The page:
Yet nothing can prepare you to hear the story of a woman who survived an attack carried out on a crowd of people in a churchyard by hiding under a pile of dead bodies and pretending to be one of them. Or to hear the story of a woman whose employer promised to smuggle her out of the country, away from the genocide but instead took her money and betrayed her to the killers. She narrowly escaped with her life, and showed me the marks still on her skull where the machete nearly ended her time on this earth. Still mistrustful of the tribunal system, these people and so many more told their stories to me in the hopes it would help someone else and bring justice to other victims. In that way, I was given both the gift of their trust and the opportunity to serve.

All of that Emory Buckner would have understood.

He would have understood as well the privilege I was given when I was asked to return to the Eastern District.

The man who wrote “civil office in time of peace is the greatest honor which can be conferred upon a citizen by his country,”1 understood that when you are at the helm of an office of dedicated public professionals, you are not just running an office, you are shaping a generation. Your obligation is not just to process cases, but to take young lawyers and give them the tools and the understanding to see the whole case and focus not just on winning but on doing the right thing, because that way not only is justice is truly served, it is made a part of them.

My return to the EDNY has been wonderful. I work with an extraordinary group of people who work all day and well into the night to keep this city, our district, this country safe. I am so proud of all that they do—from a national security practice that has tried more terrorism cases since 9/11, in Article III courts than any other office in the country, to the leading MS-13 gang program in the country, the crafting of institutional change in the construction industry here in New York, the protection of the victims of human trafficking, the defense of the government in litigation, the protection of the environment, to so many more areas where they absolutely shine.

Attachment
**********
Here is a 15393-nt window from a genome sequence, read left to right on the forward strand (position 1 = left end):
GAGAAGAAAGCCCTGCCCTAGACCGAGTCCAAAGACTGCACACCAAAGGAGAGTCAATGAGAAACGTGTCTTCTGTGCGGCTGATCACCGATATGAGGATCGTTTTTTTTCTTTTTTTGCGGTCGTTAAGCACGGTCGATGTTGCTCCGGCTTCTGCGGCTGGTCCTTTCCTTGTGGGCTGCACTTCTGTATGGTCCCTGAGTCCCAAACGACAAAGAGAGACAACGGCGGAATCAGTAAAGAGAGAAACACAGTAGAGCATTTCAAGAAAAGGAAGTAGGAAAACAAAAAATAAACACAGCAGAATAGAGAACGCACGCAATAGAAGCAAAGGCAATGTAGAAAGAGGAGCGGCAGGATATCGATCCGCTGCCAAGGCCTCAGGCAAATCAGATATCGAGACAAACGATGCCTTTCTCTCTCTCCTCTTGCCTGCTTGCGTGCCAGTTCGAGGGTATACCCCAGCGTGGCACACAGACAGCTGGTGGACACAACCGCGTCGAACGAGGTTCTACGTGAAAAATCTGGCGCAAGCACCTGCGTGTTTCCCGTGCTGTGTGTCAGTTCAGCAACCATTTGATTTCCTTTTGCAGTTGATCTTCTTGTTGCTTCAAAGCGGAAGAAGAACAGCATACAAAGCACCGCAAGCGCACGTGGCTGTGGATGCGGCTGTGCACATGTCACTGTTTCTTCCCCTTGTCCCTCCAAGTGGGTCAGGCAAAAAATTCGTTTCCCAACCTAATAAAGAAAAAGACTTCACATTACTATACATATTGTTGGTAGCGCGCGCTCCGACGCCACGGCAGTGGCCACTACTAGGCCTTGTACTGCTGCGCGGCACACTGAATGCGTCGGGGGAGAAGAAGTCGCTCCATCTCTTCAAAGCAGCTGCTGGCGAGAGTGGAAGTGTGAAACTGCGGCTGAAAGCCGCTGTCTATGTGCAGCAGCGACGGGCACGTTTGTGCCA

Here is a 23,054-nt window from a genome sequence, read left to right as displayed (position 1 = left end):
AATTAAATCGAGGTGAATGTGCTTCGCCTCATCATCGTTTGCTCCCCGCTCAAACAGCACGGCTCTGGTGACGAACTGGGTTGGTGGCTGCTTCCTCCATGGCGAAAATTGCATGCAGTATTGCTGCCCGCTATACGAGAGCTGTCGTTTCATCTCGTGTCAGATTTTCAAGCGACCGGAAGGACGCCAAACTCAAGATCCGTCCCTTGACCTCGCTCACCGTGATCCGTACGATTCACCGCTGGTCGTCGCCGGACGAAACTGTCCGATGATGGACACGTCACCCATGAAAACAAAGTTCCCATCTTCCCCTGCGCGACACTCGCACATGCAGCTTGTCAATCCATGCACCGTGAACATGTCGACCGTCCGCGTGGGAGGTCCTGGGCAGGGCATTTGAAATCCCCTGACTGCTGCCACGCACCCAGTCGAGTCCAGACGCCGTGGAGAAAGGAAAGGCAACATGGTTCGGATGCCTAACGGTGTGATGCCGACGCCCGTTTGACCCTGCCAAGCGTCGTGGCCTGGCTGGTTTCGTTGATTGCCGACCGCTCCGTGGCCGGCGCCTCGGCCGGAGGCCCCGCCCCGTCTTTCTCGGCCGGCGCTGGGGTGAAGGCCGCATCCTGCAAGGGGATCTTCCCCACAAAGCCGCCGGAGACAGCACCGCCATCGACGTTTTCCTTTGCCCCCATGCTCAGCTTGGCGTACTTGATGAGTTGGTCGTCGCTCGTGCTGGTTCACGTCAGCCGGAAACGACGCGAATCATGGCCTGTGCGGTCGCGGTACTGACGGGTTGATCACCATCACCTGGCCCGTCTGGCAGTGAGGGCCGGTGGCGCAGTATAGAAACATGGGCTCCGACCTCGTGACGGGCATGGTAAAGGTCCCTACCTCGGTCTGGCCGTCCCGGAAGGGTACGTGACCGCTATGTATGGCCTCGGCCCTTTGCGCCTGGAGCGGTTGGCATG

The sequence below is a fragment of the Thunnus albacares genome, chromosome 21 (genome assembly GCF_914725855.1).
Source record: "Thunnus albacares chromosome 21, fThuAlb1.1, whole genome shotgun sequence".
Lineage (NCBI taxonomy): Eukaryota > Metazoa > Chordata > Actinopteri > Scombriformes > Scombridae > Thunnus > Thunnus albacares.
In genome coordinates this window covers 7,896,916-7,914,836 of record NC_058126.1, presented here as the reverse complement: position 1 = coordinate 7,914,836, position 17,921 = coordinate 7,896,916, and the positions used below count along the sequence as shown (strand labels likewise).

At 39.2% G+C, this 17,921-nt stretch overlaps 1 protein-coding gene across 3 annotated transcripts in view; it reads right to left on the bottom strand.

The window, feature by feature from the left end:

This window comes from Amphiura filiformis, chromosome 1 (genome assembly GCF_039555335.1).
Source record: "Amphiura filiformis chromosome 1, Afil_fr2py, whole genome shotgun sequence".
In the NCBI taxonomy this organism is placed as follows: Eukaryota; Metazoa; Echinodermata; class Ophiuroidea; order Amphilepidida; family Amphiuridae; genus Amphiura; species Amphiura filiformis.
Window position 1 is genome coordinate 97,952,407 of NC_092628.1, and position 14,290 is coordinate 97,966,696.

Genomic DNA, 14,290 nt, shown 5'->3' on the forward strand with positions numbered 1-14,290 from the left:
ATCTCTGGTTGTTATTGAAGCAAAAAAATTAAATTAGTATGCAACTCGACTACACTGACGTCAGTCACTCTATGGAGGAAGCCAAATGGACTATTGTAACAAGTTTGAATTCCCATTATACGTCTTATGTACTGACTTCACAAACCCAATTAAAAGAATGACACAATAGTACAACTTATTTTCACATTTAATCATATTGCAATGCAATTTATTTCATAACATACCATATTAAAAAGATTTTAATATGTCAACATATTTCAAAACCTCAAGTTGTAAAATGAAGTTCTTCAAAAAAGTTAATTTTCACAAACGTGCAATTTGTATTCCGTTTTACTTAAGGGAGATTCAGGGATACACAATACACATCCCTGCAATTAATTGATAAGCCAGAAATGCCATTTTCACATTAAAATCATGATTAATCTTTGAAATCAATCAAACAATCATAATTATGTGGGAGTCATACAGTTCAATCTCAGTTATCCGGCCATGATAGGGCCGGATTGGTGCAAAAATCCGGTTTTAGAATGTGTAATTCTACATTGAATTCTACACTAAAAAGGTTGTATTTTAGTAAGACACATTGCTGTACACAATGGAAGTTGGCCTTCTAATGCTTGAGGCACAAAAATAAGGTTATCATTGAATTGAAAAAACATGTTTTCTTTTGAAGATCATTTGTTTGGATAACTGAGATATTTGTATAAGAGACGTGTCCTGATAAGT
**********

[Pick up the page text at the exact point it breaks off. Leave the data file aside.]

Every time I have asked them to do more, they have risen to the occasion. When I have asked them to focus on outreach to our Arab and Muslim communities in the wake of intense backlash from some of the very work we do, they have answered the call. When I have moved to institutionalize our community outreach efforts the response has been overwhelming, from working with re-entry programs to starting our office’s high school moot court coaching program.

I could go on, but I have to say that I have never been more proud of them than in the past few weeks, as we have all struggled to respond to the devastation wrought by Superstorm Sandy. We have colleagues still dealing with the effects of evacuation, flooding and power outages. Some are literally homeless. Yet from the minute the waters receded, the response within our office was tremendous. From volunteering at shelters and relief locations, to helping friends and colleagues pull trees off their homes or salvage possessions, to collecting monies and clothing and supplies for colleagues and for the community, my office has been there every step of the way. It has been inspiring to see.

I strive every day to be the leader they deserve. This is a challenge, because they deserve the world. They honor me with their dedication. They inspire me with their commitment. And every day they teach me anew the joys of public service.

All of that Emory Buckner—preacher’s son, lover of justice, teacher of young lawyers and dedicated public servant—would have absolutely understood.

Thank you for honoring me with this award in the name of Emory Buckner. Learning more about him took me back to the core of myself, and was a gift indeed.

Loretta Lynch is the U.S. Attorney for the Eastern District of New York.

Endnotes:

1. Martin Mayer, Emory Buckner, a Biography, 32 (1968) (quoting SDNY office newspaper scraps 5/21/1925).